A pistonhead can no more resist a Ferrari's charms than a Labour party fundraiser can stop himself from accepting money from, um, anyone. The 360 Modena personifies the marque's appeal. The car's voluptuous curves and aggressive angles seduce pistonheads and innocent bystanders alike. When woken, the 360's flat plane crank unleashes a mechanical siren song of mythical proportions. To drive a 360, at speed, down a familiar road, is to surrender your soul to the Tifosi's embrace. Her screams still invade my sleep.
Hello, my name is Robert Farago and I'm a recovering Ferrari owner. I'd like to tell you about my first Ferrari…
I was working in Newport, Rhode Island at a nightclub called The Candy Store (as in nose). On that fateful night, I rounded the corner and practically walked straight into her: a Dino 246GT. Yes, I know. A Dino isn't a Ferrari. And Kelly Brook was never on Baywatch. So what? God made both Pammy and Kelly. Enzo made Ferrari and Dino. Anyway, the aspiring Italian rust bucket sat on the weathered dock, glowing in the fading sun. The Dino instantly re-ordered my automotive universe. I could never see another American "sports car" as anything but an enormous, clumsy barge. And boy, did I want one. A Ferrari, that is.
Of course, I couldn't afford a Ferrari back then. And I couldn't afford a Ferrari later. But that didn't stop me from buying one. Twenty years after my dockside encounter, I was still smitten. So I walked into an authorized Ferrari dealership to buy a F355B. I approached a salesman and gave him a buying signal as clear as a Tibetan gong struck on the plains of Nepal: "Hello, I'd like to buy a 355." The salesman crossed his arms and let loose the dogs of war: "And how do you set a budget?"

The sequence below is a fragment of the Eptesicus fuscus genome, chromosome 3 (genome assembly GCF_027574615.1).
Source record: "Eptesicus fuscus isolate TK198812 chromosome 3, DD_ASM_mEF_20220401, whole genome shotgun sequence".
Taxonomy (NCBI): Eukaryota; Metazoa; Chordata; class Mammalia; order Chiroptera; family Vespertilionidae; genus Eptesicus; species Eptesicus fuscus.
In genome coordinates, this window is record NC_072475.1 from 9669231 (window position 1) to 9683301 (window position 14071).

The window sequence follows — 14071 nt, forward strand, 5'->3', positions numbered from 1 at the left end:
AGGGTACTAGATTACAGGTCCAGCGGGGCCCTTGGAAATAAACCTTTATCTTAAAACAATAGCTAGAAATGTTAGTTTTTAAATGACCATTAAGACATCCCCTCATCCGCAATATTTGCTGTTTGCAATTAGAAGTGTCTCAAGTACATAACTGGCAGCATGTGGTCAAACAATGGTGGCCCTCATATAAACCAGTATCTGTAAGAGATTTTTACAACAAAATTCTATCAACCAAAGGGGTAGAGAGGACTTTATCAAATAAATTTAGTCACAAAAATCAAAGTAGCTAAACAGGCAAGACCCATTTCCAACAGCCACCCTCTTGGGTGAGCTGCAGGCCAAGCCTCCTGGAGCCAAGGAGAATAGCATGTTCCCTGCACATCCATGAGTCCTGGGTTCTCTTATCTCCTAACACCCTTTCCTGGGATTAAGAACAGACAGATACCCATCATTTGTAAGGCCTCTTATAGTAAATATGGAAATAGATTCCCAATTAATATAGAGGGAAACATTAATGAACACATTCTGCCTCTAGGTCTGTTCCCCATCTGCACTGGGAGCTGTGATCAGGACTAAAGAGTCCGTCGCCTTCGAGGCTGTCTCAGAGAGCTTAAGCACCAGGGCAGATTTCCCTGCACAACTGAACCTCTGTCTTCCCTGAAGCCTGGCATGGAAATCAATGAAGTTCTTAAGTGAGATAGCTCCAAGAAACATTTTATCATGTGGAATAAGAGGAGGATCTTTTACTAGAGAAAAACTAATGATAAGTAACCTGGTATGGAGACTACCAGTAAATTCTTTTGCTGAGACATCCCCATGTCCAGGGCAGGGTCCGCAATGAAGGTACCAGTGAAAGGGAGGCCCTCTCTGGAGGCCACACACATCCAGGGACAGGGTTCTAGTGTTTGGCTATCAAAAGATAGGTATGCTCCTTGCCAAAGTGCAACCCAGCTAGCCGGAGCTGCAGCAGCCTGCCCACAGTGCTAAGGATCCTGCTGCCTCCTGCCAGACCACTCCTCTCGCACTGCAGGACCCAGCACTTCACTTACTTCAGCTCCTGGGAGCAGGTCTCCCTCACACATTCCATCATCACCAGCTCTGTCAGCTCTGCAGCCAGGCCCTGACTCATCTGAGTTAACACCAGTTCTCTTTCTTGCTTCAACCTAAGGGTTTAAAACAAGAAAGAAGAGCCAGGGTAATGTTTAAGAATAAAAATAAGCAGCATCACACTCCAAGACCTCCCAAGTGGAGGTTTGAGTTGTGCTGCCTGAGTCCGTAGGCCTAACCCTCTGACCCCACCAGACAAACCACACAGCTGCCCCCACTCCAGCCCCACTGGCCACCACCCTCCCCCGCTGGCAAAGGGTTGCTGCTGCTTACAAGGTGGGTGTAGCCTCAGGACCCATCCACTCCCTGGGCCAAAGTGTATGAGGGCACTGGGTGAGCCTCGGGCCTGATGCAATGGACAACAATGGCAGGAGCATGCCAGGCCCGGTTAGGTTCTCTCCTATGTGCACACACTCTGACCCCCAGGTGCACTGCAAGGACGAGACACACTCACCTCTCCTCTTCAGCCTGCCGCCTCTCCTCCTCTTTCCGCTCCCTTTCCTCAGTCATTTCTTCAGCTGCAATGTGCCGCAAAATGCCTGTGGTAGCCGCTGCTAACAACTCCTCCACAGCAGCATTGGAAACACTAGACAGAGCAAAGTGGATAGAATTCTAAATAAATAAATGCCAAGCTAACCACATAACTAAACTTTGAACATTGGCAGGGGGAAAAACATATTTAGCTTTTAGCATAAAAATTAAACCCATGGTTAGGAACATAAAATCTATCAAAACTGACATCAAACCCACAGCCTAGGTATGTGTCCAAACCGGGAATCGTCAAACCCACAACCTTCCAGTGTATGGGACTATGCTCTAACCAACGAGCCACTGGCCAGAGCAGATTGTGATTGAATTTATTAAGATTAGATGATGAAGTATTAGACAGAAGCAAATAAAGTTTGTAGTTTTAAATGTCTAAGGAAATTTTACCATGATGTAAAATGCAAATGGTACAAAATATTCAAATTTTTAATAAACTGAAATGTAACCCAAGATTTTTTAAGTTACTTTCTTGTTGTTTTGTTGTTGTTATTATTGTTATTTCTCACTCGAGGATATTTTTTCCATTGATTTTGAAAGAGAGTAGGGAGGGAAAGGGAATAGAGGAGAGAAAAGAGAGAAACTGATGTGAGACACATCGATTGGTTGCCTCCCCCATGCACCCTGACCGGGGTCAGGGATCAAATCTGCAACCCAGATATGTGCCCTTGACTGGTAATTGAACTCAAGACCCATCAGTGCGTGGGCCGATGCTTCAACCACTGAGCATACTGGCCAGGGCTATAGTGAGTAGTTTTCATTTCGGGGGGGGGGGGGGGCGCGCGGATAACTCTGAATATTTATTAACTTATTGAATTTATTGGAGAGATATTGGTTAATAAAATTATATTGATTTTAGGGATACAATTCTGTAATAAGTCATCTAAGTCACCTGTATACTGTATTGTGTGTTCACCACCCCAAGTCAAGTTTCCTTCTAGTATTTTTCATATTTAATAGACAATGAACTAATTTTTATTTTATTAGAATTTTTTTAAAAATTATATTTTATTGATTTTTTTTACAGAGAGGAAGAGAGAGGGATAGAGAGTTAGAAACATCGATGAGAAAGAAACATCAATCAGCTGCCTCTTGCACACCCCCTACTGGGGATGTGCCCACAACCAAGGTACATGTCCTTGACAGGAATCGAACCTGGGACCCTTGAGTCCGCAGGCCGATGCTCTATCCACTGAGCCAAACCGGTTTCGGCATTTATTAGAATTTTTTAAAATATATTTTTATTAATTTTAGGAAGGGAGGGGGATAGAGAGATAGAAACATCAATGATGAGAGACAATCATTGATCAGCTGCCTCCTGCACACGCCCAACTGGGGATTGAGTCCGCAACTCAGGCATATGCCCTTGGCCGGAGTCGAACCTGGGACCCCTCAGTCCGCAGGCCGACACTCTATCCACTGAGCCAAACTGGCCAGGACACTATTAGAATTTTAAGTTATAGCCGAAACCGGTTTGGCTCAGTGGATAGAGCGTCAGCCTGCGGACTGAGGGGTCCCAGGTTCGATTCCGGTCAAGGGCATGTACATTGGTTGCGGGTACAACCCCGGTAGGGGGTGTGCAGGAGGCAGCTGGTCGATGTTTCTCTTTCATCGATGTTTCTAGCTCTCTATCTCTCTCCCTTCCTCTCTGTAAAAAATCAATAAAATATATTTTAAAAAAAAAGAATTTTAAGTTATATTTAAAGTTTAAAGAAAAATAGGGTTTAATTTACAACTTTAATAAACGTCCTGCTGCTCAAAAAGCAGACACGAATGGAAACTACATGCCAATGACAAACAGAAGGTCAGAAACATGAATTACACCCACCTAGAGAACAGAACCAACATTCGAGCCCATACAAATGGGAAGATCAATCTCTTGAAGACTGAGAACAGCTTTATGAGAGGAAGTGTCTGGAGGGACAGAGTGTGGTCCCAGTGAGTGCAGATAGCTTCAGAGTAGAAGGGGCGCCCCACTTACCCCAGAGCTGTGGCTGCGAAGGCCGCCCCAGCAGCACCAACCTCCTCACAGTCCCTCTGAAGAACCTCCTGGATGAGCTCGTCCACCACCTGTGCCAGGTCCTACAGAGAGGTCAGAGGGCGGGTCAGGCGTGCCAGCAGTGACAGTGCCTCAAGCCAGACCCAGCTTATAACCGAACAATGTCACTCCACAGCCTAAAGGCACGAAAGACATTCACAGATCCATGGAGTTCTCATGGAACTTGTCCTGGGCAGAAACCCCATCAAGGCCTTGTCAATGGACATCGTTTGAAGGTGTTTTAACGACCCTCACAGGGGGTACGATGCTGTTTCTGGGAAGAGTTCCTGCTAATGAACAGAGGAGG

Translation: do you have enough money to buy a Ferrari? The salesman's tone implied that even if I could somehow wangle the readies, he reserved the right not to provide me with a car. Normally, if someone doesn't want to sell me something, I consider it reason enough not to buy it. But I wanted the 355 so bad I could smell it. Well, I could almost smell it within the cloud of Paco Rabanne swirling around Mr. Oxford Cambridge. I should have known better. I should have run straight to the nearest BMW dealer for a lesson in "residuals". But I didn't.
Flash forward to actual ownership. I'd had some fantastic drives. The car had transformed commuting to work into communing with Horsepower. But the damn thing lived at the shop; I'd started to call myself a "Ferrari visitor" rather than an "owner". Naturally enough, during these long periods of forced separation, I wanted to know when I might have a usable motorcar in exchange for my mortgage-like car payment. Did the Service Department answer my calls? No. Did they return my calls? No. Did they give me accurate information when I got through? No. Did they give me a loaner car? "Most Ferrari owners have a second car". Did they apologise when things went wrong, again? No. Do you get treated better down at the local Ford dealer? Yes.
In this I was not alone. An enthusiast who goes by the name of Bigkid told me of an owner who sent his red 355B in for repairs, only to receive a blue 355 Spider in return. His car was off with someone up North who was "uncontactable". Over a damn fine snifter of cognac, a member of the Ferrari Owners' Club casually revealed that his dealer had installed a new racing harness. When he pulled up to a traffic light, the entire mounting snapped off. Another acquaintance sent his four-week-old 360 back to the dealer for a laundry list of repairs (including faulty F1 software). After a promise of a week off-road, he received the car back two weeks later without a single job done.
Most pistonheads live in Ferrari denial. They believe that mainlining Maranello is worth anything up to and including testicular donation. I could tell them about the time the car's alarm system trapped me inside a roasting cabin in the middle of nowhere—without the slightest impact on their car-nal desires. In fact, lusting after one of these machines is a mental illness that can only be cured by buying one. If, however, you are not yet afflicted, I recommend that you avoid them at all costs, and buy some Ferrari shares when this little horsie goes to market. I mean, if you're that sensible, why not live off the weakness of others?
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